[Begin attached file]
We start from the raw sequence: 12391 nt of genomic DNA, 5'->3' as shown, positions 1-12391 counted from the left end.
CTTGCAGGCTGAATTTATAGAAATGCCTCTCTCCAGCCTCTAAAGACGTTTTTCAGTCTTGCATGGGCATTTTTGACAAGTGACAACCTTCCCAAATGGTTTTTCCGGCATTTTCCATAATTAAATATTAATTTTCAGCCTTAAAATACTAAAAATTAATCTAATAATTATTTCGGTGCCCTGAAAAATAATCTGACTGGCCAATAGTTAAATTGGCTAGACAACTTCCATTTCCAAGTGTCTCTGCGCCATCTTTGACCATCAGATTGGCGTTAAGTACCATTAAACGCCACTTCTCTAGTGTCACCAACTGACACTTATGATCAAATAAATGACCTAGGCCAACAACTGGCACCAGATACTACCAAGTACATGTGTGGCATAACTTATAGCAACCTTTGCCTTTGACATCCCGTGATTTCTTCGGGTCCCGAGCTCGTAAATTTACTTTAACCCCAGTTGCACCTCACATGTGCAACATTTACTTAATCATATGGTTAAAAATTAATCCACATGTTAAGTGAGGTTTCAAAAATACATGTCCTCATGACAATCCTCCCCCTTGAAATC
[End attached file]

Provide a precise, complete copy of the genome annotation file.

We start from the raw sequence: 12391 nt of genomic DNA, 5'->3' as shown, positions 1-12391 counted from the left end.
CTTGCAGGCTGAATTTATAGAAATGCCTCTCTCCAGCCTCTAAAGACGTTTTTCAGTCTTGCATGGGCATTTTTGACAAGTGACAACCTTCCCAAATGGTTTTTCCGGCATTTTCCATAATTAAATATTAATTTTCAGCCTTAAAATACTAAAAATTAATCTAATAATTATTTCGGTGCCCTGAAAAATAATCTGACTGGCCAATAGTTAAATTGGCTAGACAACTTCCATTTCCAAGTGTCTCTGCGCCATCTTTGACCATCAGATTGGCGTTAAGTACCATTAAACGCCACTTCTCTAGTGTCACCAACTGACACTTATGATCAAATAAATGACCTAGGCCAACAACTGGCACCAGATACTACCAAGTACATGTGTGGCATAACTTATAGCAACCTTTGCCTTTGACATCCCGTGATTTCTTCGGGTCCCGAGCTCGTAAATTTACTTTAACCCCAGTTGCACCTCACATGTGCAACATTTACTTAATCATATGGTTAAAAATTAATCCACATGTTAAGTGAGGTTTCAAAAATACATGTCCTCATGACAATCCTCCCCCTTGAAATC